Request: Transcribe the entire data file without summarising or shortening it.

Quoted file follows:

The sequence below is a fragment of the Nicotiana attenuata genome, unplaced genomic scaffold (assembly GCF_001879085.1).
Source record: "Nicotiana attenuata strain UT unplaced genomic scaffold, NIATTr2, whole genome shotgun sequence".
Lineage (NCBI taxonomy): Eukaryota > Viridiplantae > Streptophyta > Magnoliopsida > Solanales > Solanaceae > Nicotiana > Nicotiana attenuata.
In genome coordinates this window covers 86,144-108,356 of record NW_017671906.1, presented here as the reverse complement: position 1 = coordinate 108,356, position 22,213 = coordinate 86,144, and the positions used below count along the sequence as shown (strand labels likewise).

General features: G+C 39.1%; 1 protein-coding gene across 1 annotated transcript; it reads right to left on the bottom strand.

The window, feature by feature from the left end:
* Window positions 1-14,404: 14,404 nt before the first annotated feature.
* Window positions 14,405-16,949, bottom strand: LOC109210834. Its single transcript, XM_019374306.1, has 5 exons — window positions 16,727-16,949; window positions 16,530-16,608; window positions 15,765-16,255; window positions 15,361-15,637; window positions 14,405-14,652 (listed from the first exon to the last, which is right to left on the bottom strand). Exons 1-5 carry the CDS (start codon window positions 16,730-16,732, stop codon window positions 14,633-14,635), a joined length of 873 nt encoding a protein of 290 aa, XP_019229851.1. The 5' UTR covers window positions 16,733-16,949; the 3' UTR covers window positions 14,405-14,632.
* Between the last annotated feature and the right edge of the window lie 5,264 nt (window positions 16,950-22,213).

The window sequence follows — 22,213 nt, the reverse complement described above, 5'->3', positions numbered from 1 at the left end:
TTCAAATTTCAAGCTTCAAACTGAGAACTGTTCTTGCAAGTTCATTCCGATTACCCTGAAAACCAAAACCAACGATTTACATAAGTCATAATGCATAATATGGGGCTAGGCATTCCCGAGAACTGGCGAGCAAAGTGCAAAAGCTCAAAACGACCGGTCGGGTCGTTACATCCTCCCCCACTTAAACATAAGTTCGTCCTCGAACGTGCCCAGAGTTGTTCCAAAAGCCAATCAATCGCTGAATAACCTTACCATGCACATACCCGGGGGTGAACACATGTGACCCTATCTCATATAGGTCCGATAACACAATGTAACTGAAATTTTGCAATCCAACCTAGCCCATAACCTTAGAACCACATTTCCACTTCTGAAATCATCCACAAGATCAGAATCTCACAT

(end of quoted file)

The sequence below is a fragment of the Nicotiana attenuata genome, unplaced genomic scaffold (assembly GCF_001879085.1).
Source record: "Nicotiana attenuata strain UT unplaced genomic scaffold, NIATTr2, whole genome shotgun sequence".
Lineage (NCBI taxonomy): Eukaryota > Viridiplantae > Streptophyta > Magnoliopsida > Solanales > Solanaceae > Nicotiana > Nicotiana attenuata.
In genome coordinates this window covers 86,144-108,356 of record NW_017671906.1, presented here as the reverse complement: position 1 = coordinate 108,356, position 22,213 = coordinate 86,144, and the positions used below count along the sequence as shown (strand labels likewise).

General features: G+C 39.1%; 1 protein-coding gene across 1 annotated transcript; it reads right to left on the bottom strand.

The window, feature by feature from the left end:
* Window positions 1-14,404: 14,404 nt before the first annotated feature.
* Window positions 14,405-16,949, bottom strand: LOC109210834. Its single transcript, XM_019374306.1, has 5 exons — window positions 16,727-16,949; window positions 16,530-16,608; window positions 15,765-16,255; window positions 15,361-15,637; window positions 14,405-14,652 (listed from the first exon to the last, which is right to left on the bottom strand). Exons 1-5 carry the CDS (start codon window positions 16,730-16,732, stop codon window positions 14,633-14,635), a joined length of 873 nt encoding a protein of 290 aa, XP_019229851.1. The 5' UTR covers window positions 16,733-16,949; the 3' UTR covers window positions 14,405-14,632.
* Between the last annotated feature and the right edge of the window lie 5,264 nt (window positions 16,950-22,213).

The window sequence follows — 22,213 nt, the reverse complement described above, 5'->3', positions numbered from 1 at the left end:
TTCAAATTTCAAGCTTCAAACTGAGAACTGTTCTTGCAAGTTCATTCCGATTACCCTGAAAACCAAAACCAACGATTTACATAAGTCATAATGCATAATATGGGGCTAGGCATTCCCGAGAACTGGCGAGCAAAGTGCAAAAGCTCAAAACGACCGGTCGGGTCGTTACATCCTCCCCCACTTAAACATAAGTTCGTCCTCGAACGTGCCCAGAGTTGTTCCAAAAGCCAATCAATCGCTGAATAACCTTACCATGCACATACCCGGGGGTGAACACATGTGACCCTATCTCATATAGGTCCGATAACACAATGTAACTGAAATTTTGCAATCCAACCTAGCCCATAACCTTAGAACCACATTTCCACTTCTGAAATCATCCACAAGATCAGAATCTCACAT